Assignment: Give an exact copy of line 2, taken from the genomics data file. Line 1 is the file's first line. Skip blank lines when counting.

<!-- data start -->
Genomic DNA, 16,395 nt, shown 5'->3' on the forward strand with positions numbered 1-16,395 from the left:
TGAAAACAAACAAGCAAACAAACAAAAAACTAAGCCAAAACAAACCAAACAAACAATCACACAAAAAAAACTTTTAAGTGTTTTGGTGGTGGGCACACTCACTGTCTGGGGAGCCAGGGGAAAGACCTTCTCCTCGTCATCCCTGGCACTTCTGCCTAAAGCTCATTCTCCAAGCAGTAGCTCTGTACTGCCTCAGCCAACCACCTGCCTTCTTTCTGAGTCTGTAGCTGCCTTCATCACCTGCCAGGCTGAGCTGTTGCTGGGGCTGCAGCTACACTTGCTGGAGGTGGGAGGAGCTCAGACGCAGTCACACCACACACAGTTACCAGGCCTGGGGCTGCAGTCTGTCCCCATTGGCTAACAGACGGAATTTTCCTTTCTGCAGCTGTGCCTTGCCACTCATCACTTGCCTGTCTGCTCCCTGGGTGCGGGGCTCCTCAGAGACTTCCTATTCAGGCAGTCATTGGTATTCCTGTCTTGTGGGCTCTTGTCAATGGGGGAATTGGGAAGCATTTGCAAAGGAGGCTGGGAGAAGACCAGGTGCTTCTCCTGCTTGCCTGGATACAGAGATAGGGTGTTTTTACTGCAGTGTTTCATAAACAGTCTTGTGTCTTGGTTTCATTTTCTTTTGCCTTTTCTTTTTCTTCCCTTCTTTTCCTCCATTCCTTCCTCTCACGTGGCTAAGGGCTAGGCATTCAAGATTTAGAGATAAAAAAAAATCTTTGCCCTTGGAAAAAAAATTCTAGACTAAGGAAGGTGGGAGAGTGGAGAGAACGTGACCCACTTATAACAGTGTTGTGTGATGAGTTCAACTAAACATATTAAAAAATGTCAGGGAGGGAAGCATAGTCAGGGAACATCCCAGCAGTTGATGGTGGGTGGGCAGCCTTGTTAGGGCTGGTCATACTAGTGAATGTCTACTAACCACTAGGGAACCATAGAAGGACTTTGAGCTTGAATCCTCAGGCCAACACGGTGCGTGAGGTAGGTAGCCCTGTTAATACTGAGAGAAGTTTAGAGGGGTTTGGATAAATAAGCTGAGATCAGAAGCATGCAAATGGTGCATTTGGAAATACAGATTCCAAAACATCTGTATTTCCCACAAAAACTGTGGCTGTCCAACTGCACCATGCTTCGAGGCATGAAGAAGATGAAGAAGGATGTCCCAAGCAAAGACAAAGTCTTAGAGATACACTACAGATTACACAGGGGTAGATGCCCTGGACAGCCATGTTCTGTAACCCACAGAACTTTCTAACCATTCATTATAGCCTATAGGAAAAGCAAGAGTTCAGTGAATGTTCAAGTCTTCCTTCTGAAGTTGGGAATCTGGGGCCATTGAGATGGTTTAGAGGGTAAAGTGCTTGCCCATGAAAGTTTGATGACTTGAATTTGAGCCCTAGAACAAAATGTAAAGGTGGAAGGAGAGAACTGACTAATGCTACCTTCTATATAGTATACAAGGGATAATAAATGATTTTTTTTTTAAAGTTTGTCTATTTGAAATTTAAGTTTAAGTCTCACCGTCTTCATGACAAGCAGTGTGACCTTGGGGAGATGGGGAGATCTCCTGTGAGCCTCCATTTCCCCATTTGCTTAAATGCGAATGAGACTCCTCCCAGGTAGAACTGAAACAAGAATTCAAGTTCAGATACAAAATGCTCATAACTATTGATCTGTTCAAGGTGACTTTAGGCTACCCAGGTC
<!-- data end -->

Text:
TGAAAACAAACAAGCAAACAAACAAAAAACTAAGCCAAAACAAACCAAACAAACAATCACACAAAAAAAACTTTTAAGTGTTTTGGTGGTGGGCACACTCACTGTCTGGGGAGCCAGGGGAAAGACCTTCTCCTCGTCATCCCTGGCACTTCTGCCTAAAGCTCATTCTCCAAGCAGTAGCTCTGTACTGCCTCAGCCAACCACCTGCCTTCTTTCTGAGTCTGTAGCTGCCTTCATCACCTGCCAGGCTGAGCTGTTGCTGGGGCTGCAGCTACACTTGCTGGAGGTGGGAGGAGCTCAGACGCAGTCACACCACACACAGTTACCAGGCCTGGGGCTGCAGTCTGTCCCCATTGGCTAACAGACGGAATTTTCCTTTCTGCAGCTGTGCCTTGCCACTCATCACTTGCCTGTCTGCTCCCTGGGTGCGGGGCTCCTCAGAGACTTCCTATTCAGGCAGTCATTGGTATTCCTGTCTTGTGGGCTCTTGTCAATGGGGGAATTGGGAAGCATTTGCAAAGGAGGCTGGGAGAAGACCAGGTGCTTCTCCTGCTTGCCTGGATACAGAGATAGGGTGTTTTTACTGCAGTGTTTCATAAACAGTCTTGTGTCTTGGTTTCATTTTCTTTTGCCTTTTCTTTTTCTTCCCTTCTTTTCCTCCATTCCTTCCTCTCACGTGGCTAAGGGCTAGGCATTCAAGATTTAGAGATAAAAAAAAATCTTTGCCCTTGGAAAAAAAATTCTAGACTAAGGAAGGTGGGAGAGTGGAGAGAACGTGACCCACTTATAACAGTGTTGTGTGATGAGTTCAACTAAACATATTAAAAAATGTCAGGGAGGGAAGCATAGTCAGGGAACATCCCAGCAGTTGATGGTGGGTGGGCAGCCTTGTTAGGGCTGGTCATACTAGTGAATGTCTACTAACCACTAGGGAACCATAGAAGGACTTTGAGCTTGAATCCTCAGGCCAACACGGTGCGTGAGGTAGGTAGCCCTGTTAATACTGAGAGAAGTTTAGAGGGGTTTGGATAAATAAGCTGAGATCAGAAGCATGCAAATGGTGCATTTGGAAATACAGATTCCAAAACATCTGTATTTCCCACAAAAACTGTGGCTGTCCAACTGCACCATGCTTCGAGGCATGAAGAAGATGAAGAAGGATGTCCCAAGCAAAGACAAAGTCTTAGAGATACACTACAGATTACACAGGGGTAGATGCCCTGGACAGCCATGTTCTGTAACCCACAGAACTTTCTAACCATTCATTATAGCCTATAGGAAAAGCAAGAGTTCAGTGAATGTTCAAGTCTTCCTTCTGAAGTTGGGAATCTGGGGCCATTGAGATGGTTTAGAGGGTAAAGTGCTTGCCCATGAAAGTTTGATGACTTGAATTTGAGCCCTAGAACAAAATGTAAAGGTGGAAGGAGAGAACTGACTAATGCTACCTTCTATATAGTATACAAGGGATAATAAATGATTTTTTTTTTAAAGTTTGTCTATTTGAAATTTAAGTTTAAGTCTCACCGTCTTCATGACAAGCAGTGTGACCTTGGGGAGATGGGGAGATCTCCTGTGAGCCTCCATTTCCCCATTTGCTTAAATGCGAATGAGACTCCTCCCAGGTAGAACTGAAACAAGAATTCAAGTTCAGATACAAAATGCTCATAACTATTGATCTGTTCAAGGTGACTTTAGGCTACCCAGGTC